Gabriel Josipovici’s most recent novel, Hotel Andromeda, offers a wonderful entry-point into the collage-boxes of Joseph Cornell. Evoking the specific ‘atmosphere’ of this most reclusive and elusive of twentieth-century culture-heroes, he sidesteps any critical closure, in an exploration always open to ethical and aesthetic uncertainty. A young woman, an art-historian in contemporary London, struggles to maintain her belief in art’s value ,in the face of catastrophe elsewhere; out of this tension, Josipovici creates a marvellous tragi-comic ‘box’, within which Cornell’s own poetic vision emerges – both light and profound. - Timothy Hyman, RA
    Gabriel Josipovici was born in Nice in 1940 of Russo-Italian, Romano-Levantine parents. He lived in Egypt from 1945 to 1956, when he came to Britain. He read English at St Edmund Hall, Oxford, graduating with a First in 1961. From 1963 to 1998 he taught at the University of Sussex. He ... read more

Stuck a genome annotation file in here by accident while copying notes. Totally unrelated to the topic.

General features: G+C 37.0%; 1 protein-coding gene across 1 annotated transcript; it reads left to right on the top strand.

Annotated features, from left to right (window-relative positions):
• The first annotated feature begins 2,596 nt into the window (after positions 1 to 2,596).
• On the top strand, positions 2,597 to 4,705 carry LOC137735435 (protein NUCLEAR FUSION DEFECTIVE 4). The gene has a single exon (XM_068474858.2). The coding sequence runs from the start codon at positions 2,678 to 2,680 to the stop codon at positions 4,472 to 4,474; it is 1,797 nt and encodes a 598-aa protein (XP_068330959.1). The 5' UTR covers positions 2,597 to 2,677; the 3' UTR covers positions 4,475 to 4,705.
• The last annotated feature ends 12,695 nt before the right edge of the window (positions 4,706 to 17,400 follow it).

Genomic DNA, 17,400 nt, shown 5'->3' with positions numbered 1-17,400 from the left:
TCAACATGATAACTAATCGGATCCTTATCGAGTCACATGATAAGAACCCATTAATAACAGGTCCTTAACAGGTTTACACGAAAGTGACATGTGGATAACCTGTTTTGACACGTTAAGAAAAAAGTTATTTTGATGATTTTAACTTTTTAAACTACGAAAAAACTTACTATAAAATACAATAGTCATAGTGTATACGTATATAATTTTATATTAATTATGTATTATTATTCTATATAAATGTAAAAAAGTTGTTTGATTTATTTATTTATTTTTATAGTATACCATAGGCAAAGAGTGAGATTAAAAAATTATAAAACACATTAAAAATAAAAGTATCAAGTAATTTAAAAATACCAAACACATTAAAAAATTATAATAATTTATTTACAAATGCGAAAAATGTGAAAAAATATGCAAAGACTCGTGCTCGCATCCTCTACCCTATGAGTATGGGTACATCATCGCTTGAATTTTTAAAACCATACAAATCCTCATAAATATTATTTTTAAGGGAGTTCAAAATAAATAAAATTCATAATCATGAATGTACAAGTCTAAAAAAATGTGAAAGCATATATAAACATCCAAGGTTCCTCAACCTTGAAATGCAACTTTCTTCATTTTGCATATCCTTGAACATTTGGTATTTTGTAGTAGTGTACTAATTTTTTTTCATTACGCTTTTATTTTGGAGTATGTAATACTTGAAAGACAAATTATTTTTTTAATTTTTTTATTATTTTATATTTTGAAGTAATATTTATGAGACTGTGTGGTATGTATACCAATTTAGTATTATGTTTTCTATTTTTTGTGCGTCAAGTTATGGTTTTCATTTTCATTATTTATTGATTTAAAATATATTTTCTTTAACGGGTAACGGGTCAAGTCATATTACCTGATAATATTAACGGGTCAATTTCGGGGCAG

Praise for Gabriel Josipovici
    'A seriously amusing, at times amusingly serious novella... its artfulness partly lies in its temporary suspension of certainty' 
    Michael Caines, TLS
     'Concealed in this wry interview is an exhilarating "world tour" of music, and how it comes to be created. Music aficionados will recognise Infinity's central figure with delight; newcomers will learn all they need, and more, about an extraordinary composer, and the anguished musical era - the twentieth century - in which he lived and worked.'
    Judith Weir